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  • Cited by 4
  • Print publication year: 2002
  • Online publication date: November 2009

5 - Science without grammar: scientific reasoning in severe agrammatic aphasia


The issue explored in this chapter is whether the forms of reasoning that are utilized by scientists necessarily require the resources of the language faculty. The types of reasoning investigated include the processes involved in hypothesis generation, testing and revision, as well as various forms of causal understanding. The introspective evidence from human problem-solvers suggests that performances on cognitively demanding tasks are often accompanied by inner speech, and that the stages in the solution of the problem, or possible strategies at each stage, are laid out in fully explicit linguistic propositions. But although such introspective reports are pervasive, the question remains as to whether the natural language propositions of inner speech are an optional gizmo that serve to support and scaffold other cognitive performances, or whether such propositions are fundamental to sophisticated cognition – so that without access to such propositions, forms of thinking such as those that underpin science would be impossible.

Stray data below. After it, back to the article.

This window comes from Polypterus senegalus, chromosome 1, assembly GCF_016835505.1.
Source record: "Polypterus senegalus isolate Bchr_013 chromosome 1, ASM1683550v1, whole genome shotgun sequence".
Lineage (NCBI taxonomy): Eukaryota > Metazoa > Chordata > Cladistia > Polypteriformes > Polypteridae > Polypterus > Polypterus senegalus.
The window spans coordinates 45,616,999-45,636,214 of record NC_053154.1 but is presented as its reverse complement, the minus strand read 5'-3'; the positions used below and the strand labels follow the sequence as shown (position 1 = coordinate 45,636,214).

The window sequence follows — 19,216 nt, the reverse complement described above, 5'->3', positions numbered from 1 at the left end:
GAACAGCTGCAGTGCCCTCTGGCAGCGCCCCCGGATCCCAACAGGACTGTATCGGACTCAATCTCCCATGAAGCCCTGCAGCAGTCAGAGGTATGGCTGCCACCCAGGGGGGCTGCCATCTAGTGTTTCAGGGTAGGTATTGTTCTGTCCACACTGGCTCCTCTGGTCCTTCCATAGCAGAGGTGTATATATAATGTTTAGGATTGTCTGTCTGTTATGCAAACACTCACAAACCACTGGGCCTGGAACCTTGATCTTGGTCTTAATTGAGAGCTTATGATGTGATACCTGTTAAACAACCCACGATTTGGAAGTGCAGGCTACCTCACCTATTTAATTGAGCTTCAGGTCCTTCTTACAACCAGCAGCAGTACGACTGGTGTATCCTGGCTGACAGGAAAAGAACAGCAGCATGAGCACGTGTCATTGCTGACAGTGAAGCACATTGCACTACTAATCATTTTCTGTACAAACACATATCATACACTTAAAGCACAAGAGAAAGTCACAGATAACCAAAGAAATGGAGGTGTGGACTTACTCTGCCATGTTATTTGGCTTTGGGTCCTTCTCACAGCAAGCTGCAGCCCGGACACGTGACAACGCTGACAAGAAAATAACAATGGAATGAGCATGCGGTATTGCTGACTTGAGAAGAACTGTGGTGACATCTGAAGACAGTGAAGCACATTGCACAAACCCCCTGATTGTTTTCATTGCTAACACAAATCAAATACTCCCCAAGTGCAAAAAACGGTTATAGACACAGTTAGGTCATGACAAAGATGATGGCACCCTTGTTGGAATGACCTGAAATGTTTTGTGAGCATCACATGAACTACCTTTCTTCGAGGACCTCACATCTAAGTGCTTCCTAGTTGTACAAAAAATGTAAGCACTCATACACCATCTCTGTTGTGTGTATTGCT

This issue was explored through the examination of the performances of two men with severe aphasia (SA and MR) on a series of reasoning tasks that involved components of scientific thinking. Both patients display severe grammatical impairments that result in an inability to access language propositions in any modality of use (spoken or written). Despite profound disruption of propositional language, SA showed preserved ability on all tasks. By contrast, MR showed satisfactory performance on the causal reasoning tasks, but severely impaired ability on the hypothesis generation, testing and revision task.